SECURITIES AND EXCHANGE COMMISSION
Issuer Delisting; Order Granting the Application of Grupo Imsa, S.A. de C.V. to Withdraw its American Depositary Shares (represented by American Depositary Receipts (each representing nine equity units, each of which consists of three Series B shares, no par value, and two Series C shares, no par value)), from Listing and Registration on the New York Stock Exchange, Inc. File No. 1-14544
April 6, 2005
On February 10, 2005, Grupo Imsa, S.A. de C.V., a company organized under the laws of United Mexican States ("Issuer"), filed an application with the Securities and Exchange Commission ("Commission"), pursuant to Section 12(d) of the Securities Exchange Act of 1934 ("Act")1 and Rule 12d2-2(d) thereunder,2 to withdraw its American Depositary Shares (each representing nine equity units, each of which consists of three Series B shares, no par value, and two Series C shares, no par value) ("Security"), from listing and registration on the New York Stock Exchange, Inc. ("NYSE"). Notice of such application requesting comments was published in the Federal Register on March 15, 2005.3 No comments were received. As discussed below, the Commission is granting the application.
The Board of Directors ("Board") of the Issuer adopted resolutions, at a meeting held on January 10, 2005, to withdraw the Security from listing and registration on the NYSE. The Board stated that in reaching its decision to withdraw the Security from the Exchange, the Board considered the following factors. First, the Board believes that the Issuer's shareholders have been disadvantaged by the historically thin liquidity of trading in the US markets for the Security. The Board believes that the trading price of the Security has been adversely affected by weak liquidity. Second, in the Board's view, the liquidity and pricing issues have arisen because the public float of the Security is not large enough to support trading on two exchanges. Only 15% of the Security is owned by the public, with the rest owned by the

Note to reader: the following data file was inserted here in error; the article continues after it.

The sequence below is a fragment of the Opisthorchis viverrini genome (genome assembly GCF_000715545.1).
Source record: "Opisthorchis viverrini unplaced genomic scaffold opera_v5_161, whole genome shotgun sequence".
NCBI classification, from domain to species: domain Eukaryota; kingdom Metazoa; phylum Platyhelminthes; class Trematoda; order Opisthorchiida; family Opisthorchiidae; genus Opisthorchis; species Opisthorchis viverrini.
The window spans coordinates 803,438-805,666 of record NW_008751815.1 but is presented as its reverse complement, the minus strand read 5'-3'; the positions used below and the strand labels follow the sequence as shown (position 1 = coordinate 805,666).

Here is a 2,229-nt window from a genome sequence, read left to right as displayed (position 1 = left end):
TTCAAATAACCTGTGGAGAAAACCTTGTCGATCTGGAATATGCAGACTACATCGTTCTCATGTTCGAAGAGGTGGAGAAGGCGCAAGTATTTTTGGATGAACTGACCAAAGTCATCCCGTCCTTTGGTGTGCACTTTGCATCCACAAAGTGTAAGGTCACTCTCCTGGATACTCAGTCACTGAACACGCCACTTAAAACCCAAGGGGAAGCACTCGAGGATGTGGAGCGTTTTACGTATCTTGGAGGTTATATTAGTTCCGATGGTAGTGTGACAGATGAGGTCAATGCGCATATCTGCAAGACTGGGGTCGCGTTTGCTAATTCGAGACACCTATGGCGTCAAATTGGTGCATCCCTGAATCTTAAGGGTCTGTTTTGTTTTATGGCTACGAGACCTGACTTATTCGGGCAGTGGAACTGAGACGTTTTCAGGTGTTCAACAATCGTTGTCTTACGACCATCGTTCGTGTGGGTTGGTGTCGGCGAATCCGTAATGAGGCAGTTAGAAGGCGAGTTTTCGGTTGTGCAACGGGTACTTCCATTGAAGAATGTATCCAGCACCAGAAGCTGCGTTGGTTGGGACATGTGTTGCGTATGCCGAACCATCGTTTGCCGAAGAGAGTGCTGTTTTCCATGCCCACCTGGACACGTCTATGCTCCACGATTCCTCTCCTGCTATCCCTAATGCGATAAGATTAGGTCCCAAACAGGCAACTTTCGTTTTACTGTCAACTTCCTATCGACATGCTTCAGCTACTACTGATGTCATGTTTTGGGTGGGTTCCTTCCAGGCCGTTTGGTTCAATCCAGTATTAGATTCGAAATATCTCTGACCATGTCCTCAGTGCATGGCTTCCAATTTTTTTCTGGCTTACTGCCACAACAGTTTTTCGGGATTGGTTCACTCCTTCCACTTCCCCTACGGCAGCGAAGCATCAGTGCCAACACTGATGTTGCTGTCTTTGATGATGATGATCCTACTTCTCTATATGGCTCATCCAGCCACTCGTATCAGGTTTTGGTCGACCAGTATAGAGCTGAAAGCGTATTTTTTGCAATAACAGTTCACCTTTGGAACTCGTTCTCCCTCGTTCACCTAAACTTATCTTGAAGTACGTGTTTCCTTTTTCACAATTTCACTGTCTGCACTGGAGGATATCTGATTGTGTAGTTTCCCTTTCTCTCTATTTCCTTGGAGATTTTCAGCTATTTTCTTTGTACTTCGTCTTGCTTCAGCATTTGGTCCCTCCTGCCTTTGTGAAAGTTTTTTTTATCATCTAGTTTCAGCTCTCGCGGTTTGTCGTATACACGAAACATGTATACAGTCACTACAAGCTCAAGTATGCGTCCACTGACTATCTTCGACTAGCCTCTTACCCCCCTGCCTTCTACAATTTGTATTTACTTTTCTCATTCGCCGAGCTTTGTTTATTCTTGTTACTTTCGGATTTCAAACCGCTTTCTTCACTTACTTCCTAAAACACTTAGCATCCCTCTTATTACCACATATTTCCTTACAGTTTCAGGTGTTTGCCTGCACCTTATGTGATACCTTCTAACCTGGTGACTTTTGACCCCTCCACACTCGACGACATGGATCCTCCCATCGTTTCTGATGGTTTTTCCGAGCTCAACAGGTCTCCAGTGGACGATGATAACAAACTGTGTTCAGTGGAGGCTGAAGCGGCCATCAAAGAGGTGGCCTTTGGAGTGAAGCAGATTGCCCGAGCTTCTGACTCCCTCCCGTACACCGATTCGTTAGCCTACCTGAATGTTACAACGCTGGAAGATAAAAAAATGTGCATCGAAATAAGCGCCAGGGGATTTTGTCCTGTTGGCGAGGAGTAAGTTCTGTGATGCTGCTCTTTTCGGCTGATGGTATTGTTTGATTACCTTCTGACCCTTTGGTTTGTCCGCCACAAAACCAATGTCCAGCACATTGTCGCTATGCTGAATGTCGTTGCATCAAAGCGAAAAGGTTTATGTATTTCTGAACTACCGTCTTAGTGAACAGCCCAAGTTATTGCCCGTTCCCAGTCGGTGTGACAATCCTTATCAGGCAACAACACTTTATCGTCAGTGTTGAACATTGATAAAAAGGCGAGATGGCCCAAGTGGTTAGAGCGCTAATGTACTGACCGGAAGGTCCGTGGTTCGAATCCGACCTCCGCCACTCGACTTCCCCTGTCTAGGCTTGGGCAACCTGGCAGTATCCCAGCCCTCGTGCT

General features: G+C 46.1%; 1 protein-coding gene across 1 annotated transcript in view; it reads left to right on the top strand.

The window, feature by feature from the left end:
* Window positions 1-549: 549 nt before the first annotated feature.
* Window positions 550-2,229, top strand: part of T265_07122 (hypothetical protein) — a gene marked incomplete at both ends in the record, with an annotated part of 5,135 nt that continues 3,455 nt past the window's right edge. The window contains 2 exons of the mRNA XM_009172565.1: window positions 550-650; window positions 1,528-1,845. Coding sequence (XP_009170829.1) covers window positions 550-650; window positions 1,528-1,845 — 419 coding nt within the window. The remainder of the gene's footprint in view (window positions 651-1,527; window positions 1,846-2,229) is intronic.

Canales Clariond and Clariond Reyes families. Since the Issuer is a Mexican company, headquartered in Monterrey, Mexico, the Board believes that all trading in the Security should take place on the Mexican Stock Exchange. Third, the Board hopes that if all of the trading in the Security takes place on the Mexican Stock Exchange, the market for the Security on that exchange will show improved liquidity and pricing. In that case, withdrawal of the Security from listing on the NYSE will benefit the Issuer's shareholders.
Last, the Board stated that as required by the Issuer's by-laws, the Issuer's shareholders have voted on and approved by a majority of more than 98%, the proposal to withdraw the Security from listing on the NYSE. Investors in the Security will continue to have access to information regarding the Issuer contained in reports filed with the Commission. In view of the thin liquidity of the trading markets for the Security and the price at which the Security has historically been trading, the Board believes that the Issuer's shareholders have not realized the benefits of an NYSE listing.
The Issuer stated in its application that it has complied with the NYSE's rules governing an issuer's voluntary withdrawal of a security from listing and registration by providing the NYSE with the required documents governing the removal of securities from listing and registration on the NYSE. The Issuer's application relates solely to the withdrawal of the Security from listing on the NYSE and from registration under Section 12(b) of the Act,4 and shall not affect its obligation to be registered under Section 12(g) of the Act.5
The Commission, having considered the facts stated in the application and having due regard for the public interest and protection of investors, orders that the application be, and it hereby is, granted, effective at the opening of business on April 7, 2005.
For the Commission, by the Division of Market Regulation, pursuant to delegated authority.6
Jonathan G. Katz
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